Princes Street is one of the major thoroughfares in central Edinburgh, Scotland, and its main shopping street. It is the southernmost street of Edinburgh's New Town, stretching around 1 mile (1.6 km) from Lothian Road in the west to Leith Street in the east. The street is mostly closed to private cars, with public transport given priority. The street has virtually no buildings on the south side, allowing panoramic views of the Old Town, Edinburgh Castle, and the valley between.
Only the east end of the street is open to all traffic. The bulk of the street is limited to buses and taxis only. During 2009 parts of the street were closed to all traffic as part of the Edinburgh Trams construction works.
Several UK high street brands are located along Princes Street. Bhs, Debenhams, House of Fraser, Marks & Spencer, Topman and Topshop department stores can be found at the west end. Jenners (Now owned by House of Fraser) department store was an Edinburgh institution, surviving the disappearance of many other local department stores, such as Patrick Thompson's.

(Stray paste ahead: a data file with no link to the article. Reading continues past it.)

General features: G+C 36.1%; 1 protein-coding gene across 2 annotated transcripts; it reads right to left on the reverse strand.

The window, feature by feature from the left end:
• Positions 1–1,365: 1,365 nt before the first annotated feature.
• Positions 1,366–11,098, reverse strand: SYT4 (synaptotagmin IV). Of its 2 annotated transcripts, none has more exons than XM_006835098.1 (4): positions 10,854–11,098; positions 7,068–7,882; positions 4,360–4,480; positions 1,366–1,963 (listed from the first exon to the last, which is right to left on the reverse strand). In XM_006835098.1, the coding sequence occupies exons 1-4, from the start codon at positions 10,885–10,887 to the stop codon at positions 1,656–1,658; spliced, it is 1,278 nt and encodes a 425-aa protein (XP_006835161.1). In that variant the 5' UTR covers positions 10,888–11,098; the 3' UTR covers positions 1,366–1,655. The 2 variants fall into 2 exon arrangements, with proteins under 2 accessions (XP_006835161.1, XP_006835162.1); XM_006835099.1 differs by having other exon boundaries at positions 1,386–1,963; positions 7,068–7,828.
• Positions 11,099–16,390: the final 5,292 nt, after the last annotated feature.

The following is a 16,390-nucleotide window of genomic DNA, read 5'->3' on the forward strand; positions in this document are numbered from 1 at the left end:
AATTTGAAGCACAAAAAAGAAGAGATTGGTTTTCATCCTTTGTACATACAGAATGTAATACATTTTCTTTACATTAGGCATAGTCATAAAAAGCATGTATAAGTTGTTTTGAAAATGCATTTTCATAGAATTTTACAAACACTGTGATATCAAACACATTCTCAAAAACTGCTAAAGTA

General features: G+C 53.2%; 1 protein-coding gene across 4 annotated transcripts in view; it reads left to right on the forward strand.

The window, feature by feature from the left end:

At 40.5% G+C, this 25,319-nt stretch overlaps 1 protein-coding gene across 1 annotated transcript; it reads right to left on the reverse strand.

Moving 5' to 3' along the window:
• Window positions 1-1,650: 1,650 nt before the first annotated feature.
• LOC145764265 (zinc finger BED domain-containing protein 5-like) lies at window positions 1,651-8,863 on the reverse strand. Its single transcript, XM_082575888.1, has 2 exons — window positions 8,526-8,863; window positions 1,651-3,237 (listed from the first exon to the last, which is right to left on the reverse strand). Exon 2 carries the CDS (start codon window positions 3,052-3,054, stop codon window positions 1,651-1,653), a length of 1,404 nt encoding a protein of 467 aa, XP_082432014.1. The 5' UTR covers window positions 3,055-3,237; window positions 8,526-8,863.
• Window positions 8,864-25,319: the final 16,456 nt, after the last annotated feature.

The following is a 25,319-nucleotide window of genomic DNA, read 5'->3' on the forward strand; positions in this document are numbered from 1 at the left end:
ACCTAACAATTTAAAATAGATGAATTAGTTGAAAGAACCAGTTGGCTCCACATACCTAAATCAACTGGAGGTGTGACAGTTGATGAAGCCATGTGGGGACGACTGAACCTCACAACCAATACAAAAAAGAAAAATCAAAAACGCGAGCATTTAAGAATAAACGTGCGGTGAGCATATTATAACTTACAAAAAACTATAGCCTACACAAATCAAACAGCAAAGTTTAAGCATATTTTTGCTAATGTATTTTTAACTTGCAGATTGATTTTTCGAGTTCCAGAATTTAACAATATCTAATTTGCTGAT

Princes Street Gardens and south side
The Gardens contain the Ross Bandstand (an open-air theatre), a war memorial to U.S. soldiers of Scottish descent and a floral clock, together with other attractions. Two of the main Scottish art galleries, the Royal Scottish Academy and the National Gallery of Scotland, are located at the foot of The Mound. Further along is the Scott Monument, a huge intricate Gothic monument dedicated to Sir Walter Scott, the author of the Waverley Novels, after which is named Waverley station, which lies at the east end of the Gardens, its westward lines dividing them. Next to the station on its north side is the former railway hotel, previously known as the North British Hotel, latterly renamed the Balmoral Hotel, and the North Bridge which sails at high level over the station. The hotel has a counterpart at the extreme west end of Princes Street. The Caledonian Hotel, now the Caledonian Hilton, sits at the north end of Lothian Road. This was built by the Caledonian Railway for their Princes Street Station which closed in the 1960s along with the lines it served.
At the west end of Princes Street, St. John's Episcopal Church at the corner of Lothian Road is built at street level above a basement crypt and a small churchyard. In addition, there are several fair trade outlets in this space as part of the church, whilst St Cuthbert's Church stands just to the south of it, in a far larger and older churchyard, west of the gardens.